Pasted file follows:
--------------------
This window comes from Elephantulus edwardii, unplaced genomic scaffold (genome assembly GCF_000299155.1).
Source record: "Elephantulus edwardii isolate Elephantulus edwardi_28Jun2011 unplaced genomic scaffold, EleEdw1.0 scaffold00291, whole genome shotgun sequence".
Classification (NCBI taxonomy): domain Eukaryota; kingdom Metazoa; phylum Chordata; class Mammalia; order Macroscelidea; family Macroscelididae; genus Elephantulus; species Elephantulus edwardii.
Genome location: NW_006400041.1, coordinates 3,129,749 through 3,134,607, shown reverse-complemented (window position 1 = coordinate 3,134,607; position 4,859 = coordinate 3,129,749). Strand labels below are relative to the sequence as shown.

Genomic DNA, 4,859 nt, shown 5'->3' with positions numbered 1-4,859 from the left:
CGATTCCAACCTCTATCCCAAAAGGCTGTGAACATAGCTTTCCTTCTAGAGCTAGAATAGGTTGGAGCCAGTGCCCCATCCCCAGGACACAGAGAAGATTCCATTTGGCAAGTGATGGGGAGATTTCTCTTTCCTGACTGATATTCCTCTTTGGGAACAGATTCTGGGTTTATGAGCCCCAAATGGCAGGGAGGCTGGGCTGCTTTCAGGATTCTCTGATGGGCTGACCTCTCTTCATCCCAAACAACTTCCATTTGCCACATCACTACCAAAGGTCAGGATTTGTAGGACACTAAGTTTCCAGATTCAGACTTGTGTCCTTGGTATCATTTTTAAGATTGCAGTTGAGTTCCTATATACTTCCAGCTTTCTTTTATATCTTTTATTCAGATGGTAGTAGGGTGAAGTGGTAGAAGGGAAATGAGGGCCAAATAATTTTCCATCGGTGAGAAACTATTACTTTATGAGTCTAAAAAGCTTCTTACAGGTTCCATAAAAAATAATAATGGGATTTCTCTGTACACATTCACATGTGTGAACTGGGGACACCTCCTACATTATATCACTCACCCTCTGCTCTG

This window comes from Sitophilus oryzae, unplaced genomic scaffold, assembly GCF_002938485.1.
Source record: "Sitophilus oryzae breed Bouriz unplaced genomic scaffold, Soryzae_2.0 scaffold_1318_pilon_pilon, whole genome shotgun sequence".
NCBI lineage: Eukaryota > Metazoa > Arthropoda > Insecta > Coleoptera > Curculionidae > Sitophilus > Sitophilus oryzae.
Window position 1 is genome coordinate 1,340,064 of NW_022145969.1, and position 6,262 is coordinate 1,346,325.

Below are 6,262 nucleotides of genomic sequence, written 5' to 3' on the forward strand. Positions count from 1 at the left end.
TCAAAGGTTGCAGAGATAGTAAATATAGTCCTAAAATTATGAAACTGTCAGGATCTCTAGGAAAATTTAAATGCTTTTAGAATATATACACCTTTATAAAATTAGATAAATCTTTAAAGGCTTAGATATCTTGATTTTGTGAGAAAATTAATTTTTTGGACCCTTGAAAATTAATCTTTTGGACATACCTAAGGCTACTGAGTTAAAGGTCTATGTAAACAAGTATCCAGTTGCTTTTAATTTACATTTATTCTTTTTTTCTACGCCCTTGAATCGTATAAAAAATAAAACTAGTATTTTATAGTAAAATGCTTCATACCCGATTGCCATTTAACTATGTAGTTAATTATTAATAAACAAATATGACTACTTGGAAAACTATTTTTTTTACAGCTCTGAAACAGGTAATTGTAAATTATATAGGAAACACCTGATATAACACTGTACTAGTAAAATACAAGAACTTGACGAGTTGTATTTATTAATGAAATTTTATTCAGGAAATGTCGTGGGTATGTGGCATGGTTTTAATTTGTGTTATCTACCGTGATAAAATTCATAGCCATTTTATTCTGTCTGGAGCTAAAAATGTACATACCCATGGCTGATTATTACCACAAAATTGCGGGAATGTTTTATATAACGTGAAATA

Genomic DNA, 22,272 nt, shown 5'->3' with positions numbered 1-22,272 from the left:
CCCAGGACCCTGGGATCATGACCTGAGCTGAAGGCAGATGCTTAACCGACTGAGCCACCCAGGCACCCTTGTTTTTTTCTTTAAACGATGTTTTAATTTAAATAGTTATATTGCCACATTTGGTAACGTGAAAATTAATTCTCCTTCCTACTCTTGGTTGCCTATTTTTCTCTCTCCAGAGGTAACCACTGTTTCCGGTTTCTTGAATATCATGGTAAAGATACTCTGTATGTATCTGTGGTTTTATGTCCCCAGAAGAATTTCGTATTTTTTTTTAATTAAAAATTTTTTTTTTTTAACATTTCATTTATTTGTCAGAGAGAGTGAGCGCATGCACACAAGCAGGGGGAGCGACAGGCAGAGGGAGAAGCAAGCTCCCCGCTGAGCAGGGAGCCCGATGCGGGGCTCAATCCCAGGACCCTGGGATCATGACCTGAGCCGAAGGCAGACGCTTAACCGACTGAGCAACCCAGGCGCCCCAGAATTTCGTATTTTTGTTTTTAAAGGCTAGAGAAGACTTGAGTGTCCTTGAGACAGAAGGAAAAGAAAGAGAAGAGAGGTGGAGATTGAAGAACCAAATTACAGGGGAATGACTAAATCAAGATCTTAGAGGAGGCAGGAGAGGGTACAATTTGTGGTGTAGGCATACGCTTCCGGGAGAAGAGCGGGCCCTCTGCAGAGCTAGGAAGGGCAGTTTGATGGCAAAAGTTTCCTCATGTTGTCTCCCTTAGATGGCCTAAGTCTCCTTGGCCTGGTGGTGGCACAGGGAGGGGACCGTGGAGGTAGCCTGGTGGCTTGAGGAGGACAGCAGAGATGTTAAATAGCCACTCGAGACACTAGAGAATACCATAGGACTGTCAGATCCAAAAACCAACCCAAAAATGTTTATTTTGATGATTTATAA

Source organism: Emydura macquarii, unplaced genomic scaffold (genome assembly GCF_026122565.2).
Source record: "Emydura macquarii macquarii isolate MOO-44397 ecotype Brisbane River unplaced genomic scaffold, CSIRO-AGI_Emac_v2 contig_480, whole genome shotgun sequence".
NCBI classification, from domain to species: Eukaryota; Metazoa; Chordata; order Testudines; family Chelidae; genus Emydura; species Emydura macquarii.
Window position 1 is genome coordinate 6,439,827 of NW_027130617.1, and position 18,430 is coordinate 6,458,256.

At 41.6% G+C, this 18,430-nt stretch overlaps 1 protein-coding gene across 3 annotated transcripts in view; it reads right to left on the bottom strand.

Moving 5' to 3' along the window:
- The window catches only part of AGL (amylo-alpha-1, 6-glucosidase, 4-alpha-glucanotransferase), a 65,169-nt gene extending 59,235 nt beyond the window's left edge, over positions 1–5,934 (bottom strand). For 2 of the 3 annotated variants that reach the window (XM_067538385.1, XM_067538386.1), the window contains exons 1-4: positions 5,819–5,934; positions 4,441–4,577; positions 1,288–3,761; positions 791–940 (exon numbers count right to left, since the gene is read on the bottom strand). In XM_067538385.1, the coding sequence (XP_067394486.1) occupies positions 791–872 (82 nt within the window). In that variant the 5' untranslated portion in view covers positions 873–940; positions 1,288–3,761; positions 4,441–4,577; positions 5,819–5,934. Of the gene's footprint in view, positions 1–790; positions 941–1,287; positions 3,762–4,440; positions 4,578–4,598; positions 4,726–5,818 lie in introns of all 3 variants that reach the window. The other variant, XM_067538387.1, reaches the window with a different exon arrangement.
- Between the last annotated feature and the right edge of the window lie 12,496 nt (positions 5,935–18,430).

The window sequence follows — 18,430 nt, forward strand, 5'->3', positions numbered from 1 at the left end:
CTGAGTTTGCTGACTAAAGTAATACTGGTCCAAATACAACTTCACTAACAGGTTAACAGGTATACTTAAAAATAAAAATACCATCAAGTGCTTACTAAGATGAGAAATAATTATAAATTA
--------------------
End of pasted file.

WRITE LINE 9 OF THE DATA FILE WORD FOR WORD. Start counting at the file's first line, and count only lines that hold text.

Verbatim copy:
NCBI lineage: Eukaryota > Metazoa > Arthropoda > Insecta > Coleoptera > Curculionidae > Sitophilus > Sitophilus oryzae.